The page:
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    5th ILFS Progress Report: More Questions Than Answers
    Almost everything about the 5th progress report submitted by the new board of Infrastructure Leasing & Financial Services (IL&FS) raises more questions than it answers. For starters, there is not much progress that the report documents. The crucial information that has made news is all in the annexures which contain the RBI (Reserve Bank of India) inspection report for 2018-19 and a couple of key reports by Grant Thornton (GT) on IL&FS Securities, ILFS Financial Services (IFIN) and Ramesh Bawa’s conflict of interest. Details about the last two, as well as most of the sales details, are already in the public domain. 
     
    From all appearances, this ‘progress report’ has been hurriedly put together in response to the rap from the National Company Law Appellate Tribunal (NCLAT) on 8th August. It is also unclear why the fourth and the fifth report have been submitted together. The NCALT had been critical about the ‘slow’ resolution process and asked for a progress report to be submitted by 3rd September. Shouldn’t the current management have taken time to ensure a comprehensive filing before the NCALT? 
     
    Here are a few worrying omissions in the report. Sources close to developments had told me that the IL&FS board was optimistic about recovering Rs40,000 crore-Rs50,000 crore through the resolution process, as against its outstanding debt at Rs99,354 crore. However, institutional investors point out that the total of claims from creditors of all group companies submitted to GT may be another shocker.
     
    The progress report makes no disclosure of claims received so far and only reproduces advertisements asking creditors of select companies to file their claims. Surely 10 months is a long enough time to arrive at this number? 
     
    The extent of claims filed would indicate the challenges with regard to distribution of funds recovered and brings us to the issue of the urgent need for a financial sector resolution process that I had written about on 7th August.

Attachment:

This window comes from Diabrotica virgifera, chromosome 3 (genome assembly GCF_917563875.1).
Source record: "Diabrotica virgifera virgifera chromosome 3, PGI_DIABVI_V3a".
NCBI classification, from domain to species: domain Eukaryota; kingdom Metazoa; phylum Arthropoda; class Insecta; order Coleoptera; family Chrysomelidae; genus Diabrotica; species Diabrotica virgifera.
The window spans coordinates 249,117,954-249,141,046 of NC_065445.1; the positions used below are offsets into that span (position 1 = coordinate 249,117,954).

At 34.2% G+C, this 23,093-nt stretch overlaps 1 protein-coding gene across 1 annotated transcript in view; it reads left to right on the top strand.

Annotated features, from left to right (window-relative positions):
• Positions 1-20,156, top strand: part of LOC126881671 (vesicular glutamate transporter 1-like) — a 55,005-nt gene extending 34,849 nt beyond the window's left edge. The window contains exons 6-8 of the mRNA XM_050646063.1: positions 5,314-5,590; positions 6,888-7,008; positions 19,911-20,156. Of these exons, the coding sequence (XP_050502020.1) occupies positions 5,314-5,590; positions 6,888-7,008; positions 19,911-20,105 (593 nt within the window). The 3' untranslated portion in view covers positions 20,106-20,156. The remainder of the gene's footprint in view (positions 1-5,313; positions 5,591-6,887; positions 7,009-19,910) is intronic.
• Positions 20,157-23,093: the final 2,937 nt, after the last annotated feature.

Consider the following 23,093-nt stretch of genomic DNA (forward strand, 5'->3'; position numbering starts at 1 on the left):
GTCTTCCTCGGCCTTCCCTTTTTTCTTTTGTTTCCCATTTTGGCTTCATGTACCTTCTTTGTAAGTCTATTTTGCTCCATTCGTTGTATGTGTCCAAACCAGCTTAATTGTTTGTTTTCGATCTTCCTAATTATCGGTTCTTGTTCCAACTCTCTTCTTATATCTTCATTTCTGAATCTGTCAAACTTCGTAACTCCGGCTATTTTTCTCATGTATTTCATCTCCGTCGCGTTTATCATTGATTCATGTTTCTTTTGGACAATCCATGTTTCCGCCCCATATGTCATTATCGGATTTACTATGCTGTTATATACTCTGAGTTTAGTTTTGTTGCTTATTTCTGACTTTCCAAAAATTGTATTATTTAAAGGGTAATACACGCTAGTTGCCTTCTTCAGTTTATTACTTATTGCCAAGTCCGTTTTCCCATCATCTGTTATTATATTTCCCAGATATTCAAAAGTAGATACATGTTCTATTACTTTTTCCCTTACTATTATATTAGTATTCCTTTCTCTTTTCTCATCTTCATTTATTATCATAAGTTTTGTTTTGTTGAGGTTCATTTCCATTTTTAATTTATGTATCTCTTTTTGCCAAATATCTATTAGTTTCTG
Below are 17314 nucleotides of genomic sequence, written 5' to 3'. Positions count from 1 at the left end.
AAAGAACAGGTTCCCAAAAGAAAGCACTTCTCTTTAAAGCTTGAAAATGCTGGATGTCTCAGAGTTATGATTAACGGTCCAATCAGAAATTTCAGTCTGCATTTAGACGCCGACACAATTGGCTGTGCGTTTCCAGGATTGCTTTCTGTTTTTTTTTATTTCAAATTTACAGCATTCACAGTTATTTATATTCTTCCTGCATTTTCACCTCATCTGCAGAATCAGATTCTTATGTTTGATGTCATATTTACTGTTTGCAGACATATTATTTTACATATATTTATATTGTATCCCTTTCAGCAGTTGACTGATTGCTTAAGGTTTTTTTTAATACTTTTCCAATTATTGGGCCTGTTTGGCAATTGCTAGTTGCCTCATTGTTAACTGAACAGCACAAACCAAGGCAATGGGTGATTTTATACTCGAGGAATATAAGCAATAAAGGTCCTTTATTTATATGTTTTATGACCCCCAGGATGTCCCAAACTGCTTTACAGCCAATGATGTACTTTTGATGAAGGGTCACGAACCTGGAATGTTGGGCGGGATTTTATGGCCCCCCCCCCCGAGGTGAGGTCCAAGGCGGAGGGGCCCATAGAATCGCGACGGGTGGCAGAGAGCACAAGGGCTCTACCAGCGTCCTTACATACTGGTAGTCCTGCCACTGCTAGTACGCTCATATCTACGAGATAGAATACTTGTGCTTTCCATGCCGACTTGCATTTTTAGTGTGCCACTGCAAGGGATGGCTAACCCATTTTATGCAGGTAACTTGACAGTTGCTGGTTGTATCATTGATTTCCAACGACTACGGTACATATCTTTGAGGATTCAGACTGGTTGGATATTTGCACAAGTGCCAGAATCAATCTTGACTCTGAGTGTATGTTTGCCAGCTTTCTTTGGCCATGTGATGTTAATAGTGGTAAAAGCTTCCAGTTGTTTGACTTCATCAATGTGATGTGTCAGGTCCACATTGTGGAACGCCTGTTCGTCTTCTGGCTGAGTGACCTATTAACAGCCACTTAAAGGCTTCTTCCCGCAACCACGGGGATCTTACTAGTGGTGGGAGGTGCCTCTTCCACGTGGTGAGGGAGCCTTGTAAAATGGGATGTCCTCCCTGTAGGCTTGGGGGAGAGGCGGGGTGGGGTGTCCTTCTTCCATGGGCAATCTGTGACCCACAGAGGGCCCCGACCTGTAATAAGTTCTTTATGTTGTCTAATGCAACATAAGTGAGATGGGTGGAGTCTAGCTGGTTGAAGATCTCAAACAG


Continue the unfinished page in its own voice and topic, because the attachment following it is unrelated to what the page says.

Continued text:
Further, the progress reports are completely silent on the three expensive advisory firms appointed on 22 October 2018 to formulate and execute a resolution plan.
     
    The board appointed Arpwood Capital and JM Financial as financial and transaction advisors; they would also undertake valuation and monetisation of assets. 
     
    Alvarez and Marsal, appointed as restructuring advisor, was charged with maintaining controls, managing liquidity, managing stakeholders and evolving a resolution plan. Interestingly, Alvarez and Marshal had already been brought on board by the dismissed IL&FS board to formulate a turn-around strategy.
     
    Creditors and investors find it curious that the IL&FS board makes no mention of any recommendations or submissions from any of the three advisors. Meanwhile, the appointment of legal advisors has already raised a storm, with Justice DK Jain finding issues with the submissions made, the conflict of interest issues with regard to Cyril Amarchand Mangaldas and the abrupt resignation of Shardul Amarchand Mangaldas after a ‘showdown’ with the deputy managing director, Bijay Kumar, over some inaccurate filings that were flagged by Justice DK Jain. 
     
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    COMMENTS

    Kochar Bipin

    1 month ago

    What is most concerning about the report is that no update has been provided on the progress in recovery of the over 15000 cr contractual dues from unscrupulous customers like Sivashankaran. The only public update here was provided by JV partner Gayatri Projects who have announced that their JV with IL&FS has finally won an arbitration award of over 900 cr.
    No update is provided on recovery from Noida on the breach of contract when the CAG report submitted to Supreme Court documents that the shortfall of recovery on this project is over 1900 cr as per contractual agreement with Noida.
    IL&FS board seems least interested in recovering the public money invested by PF and mutual funds from unscrupulous customers.